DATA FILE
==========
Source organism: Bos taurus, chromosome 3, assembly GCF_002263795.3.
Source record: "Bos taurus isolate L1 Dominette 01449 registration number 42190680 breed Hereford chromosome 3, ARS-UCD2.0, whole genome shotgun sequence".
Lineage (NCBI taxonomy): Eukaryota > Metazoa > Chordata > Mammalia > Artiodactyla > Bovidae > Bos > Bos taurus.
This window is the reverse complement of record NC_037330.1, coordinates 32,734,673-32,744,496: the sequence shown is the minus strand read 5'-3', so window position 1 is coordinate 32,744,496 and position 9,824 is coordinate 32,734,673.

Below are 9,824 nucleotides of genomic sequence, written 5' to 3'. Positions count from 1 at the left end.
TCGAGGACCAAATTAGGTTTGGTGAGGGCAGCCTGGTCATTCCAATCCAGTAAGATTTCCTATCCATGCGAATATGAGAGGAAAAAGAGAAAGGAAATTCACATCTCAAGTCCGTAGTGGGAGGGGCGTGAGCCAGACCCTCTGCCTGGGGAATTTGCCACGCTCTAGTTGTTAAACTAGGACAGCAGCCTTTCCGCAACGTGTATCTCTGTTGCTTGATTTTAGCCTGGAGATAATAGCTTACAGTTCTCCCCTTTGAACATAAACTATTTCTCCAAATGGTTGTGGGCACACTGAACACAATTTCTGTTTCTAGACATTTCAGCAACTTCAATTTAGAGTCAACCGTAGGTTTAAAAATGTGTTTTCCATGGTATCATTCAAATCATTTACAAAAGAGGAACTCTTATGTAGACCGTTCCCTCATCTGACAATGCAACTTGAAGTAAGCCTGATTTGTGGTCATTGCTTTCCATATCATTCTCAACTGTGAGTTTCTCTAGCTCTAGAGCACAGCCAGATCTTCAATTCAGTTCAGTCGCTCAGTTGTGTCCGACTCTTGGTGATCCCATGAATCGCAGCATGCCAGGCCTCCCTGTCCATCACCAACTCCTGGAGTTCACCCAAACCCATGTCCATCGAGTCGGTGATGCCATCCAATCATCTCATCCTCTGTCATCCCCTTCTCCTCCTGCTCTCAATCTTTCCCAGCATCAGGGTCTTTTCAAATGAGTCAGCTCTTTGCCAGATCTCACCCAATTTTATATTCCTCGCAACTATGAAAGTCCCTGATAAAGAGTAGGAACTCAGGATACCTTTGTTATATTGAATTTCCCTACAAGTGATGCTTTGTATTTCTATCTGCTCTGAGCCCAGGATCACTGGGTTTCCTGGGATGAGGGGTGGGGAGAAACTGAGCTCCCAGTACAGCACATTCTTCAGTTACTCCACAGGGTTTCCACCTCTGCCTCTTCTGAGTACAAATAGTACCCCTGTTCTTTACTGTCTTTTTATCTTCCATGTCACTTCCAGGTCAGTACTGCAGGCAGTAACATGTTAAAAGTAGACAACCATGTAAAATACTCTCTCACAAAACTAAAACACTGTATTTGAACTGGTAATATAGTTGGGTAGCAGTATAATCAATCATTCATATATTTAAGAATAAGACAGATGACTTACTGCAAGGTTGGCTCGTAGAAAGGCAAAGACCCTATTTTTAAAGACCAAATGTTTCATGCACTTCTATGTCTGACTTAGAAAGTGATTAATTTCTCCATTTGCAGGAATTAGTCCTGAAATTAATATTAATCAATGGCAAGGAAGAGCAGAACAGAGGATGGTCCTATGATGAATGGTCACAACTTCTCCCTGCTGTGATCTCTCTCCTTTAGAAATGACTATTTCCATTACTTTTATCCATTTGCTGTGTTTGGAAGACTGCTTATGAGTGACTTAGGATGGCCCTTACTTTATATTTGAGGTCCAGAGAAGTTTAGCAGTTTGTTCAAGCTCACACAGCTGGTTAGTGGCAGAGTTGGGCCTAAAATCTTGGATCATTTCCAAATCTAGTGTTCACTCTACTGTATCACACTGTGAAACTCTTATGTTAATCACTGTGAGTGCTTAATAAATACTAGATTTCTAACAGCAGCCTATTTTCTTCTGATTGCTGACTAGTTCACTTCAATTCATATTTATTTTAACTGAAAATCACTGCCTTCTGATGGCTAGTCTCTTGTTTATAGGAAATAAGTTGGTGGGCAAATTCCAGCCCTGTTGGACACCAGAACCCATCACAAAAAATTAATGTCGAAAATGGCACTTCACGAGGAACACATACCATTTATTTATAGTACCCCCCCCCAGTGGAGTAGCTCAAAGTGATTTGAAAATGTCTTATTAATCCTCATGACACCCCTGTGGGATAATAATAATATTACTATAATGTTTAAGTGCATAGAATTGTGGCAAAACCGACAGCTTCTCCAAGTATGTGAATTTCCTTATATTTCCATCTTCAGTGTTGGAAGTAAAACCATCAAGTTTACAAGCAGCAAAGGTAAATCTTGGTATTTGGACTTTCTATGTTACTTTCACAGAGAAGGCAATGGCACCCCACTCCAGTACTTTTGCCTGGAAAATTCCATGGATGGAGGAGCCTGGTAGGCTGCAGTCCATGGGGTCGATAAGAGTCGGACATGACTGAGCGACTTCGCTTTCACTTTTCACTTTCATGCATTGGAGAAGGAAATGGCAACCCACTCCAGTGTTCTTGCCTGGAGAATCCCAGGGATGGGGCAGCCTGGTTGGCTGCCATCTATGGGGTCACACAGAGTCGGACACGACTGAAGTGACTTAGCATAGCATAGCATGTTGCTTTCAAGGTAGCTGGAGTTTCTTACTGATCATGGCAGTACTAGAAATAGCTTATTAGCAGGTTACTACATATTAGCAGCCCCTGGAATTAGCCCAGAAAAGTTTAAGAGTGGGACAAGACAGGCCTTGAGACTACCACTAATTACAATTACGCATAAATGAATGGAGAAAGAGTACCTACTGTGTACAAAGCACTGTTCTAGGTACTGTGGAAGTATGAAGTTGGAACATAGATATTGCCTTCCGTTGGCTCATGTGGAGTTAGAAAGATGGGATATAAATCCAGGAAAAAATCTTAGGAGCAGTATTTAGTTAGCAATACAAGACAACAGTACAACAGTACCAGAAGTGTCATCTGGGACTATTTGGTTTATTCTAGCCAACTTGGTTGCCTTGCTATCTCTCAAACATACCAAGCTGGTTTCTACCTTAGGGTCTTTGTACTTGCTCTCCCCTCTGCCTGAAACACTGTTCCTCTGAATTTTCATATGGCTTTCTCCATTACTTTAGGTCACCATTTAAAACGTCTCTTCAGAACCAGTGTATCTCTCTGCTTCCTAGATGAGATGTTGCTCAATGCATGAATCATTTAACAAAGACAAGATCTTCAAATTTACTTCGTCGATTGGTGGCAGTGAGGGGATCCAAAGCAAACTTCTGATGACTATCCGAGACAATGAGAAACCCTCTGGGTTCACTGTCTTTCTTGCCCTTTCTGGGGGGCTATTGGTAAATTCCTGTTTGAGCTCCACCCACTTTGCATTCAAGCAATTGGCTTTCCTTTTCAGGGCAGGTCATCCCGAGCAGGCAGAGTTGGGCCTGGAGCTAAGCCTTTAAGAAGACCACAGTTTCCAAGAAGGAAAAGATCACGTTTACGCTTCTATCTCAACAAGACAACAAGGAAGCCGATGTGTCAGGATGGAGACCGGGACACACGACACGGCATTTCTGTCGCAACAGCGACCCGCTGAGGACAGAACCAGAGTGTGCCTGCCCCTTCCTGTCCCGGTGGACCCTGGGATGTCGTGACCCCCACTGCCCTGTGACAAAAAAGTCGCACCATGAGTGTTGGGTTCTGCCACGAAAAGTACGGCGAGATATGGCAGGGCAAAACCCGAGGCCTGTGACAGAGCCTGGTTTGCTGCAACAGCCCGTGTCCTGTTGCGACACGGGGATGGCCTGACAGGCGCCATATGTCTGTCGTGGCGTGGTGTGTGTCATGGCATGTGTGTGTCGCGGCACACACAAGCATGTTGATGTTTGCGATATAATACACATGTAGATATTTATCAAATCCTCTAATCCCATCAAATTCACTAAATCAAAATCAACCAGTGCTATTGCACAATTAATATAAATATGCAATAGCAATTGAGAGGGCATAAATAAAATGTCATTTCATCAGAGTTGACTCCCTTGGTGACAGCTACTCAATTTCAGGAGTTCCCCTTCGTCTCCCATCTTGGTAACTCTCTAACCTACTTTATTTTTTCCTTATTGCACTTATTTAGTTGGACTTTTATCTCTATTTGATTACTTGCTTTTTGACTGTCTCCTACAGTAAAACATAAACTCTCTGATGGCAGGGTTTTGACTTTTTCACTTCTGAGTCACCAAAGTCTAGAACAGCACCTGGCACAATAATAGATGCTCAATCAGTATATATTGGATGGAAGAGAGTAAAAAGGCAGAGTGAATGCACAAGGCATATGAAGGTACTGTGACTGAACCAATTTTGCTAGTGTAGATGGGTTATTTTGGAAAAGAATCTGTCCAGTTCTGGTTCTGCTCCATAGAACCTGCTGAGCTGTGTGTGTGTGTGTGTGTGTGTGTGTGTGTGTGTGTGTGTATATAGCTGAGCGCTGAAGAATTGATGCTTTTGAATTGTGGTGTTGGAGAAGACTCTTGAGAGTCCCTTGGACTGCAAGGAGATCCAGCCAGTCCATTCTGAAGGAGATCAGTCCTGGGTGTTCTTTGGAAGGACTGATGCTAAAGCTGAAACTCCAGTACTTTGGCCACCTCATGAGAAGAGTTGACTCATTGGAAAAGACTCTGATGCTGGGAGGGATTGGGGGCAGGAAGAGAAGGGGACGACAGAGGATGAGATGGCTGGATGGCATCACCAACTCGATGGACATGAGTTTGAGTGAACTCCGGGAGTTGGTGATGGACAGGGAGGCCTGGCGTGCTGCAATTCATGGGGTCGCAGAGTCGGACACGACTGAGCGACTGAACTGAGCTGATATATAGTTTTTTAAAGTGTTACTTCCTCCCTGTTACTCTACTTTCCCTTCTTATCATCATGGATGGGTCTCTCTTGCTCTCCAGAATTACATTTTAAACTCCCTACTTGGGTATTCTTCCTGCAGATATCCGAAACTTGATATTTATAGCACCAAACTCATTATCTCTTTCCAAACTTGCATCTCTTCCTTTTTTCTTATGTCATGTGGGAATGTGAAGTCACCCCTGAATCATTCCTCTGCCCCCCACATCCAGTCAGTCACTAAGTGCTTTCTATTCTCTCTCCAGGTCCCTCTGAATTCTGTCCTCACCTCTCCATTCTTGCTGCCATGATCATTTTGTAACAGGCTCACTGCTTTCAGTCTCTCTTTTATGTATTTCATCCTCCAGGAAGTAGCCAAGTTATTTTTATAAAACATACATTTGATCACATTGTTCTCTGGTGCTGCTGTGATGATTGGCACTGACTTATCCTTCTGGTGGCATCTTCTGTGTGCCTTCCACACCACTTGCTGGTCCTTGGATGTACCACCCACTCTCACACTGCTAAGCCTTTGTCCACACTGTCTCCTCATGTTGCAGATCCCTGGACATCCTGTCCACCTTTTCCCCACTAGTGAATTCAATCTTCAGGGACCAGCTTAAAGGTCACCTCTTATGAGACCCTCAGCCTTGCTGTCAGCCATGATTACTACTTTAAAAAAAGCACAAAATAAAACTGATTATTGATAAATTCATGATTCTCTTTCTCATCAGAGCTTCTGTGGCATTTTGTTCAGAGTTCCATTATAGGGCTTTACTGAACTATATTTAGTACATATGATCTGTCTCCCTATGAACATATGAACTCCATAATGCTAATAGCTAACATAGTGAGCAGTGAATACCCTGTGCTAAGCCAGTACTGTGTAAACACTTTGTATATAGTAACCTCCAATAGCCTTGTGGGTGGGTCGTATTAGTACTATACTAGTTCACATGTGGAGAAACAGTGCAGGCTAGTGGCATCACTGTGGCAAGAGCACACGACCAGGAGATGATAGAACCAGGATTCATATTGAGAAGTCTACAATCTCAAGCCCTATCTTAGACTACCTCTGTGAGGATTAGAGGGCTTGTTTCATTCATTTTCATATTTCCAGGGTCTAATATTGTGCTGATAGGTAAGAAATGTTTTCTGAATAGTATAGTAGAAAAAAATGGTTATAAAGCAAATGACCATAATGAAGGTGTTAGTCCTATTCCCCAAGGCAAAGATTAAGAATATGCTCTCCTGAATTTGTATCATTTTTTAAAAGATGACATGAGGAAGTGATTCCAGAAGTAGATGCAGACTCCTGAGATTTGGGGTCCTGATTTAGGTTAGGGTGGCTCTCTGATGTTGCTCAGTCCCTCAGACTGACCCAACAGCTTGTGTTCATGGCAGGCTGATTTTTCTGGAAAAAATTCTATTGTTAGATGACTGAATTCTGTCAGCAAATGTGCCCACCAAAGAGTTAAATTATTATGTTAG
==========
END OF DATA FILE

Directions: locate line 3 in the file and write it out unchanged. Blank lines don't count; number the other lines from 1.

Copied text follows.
Lineage (NCBI taxonomy): Eukaryota > Metazoa > Chordata > Mammalia > Artiodactyla > Bovidae > Bos > Bos taurus.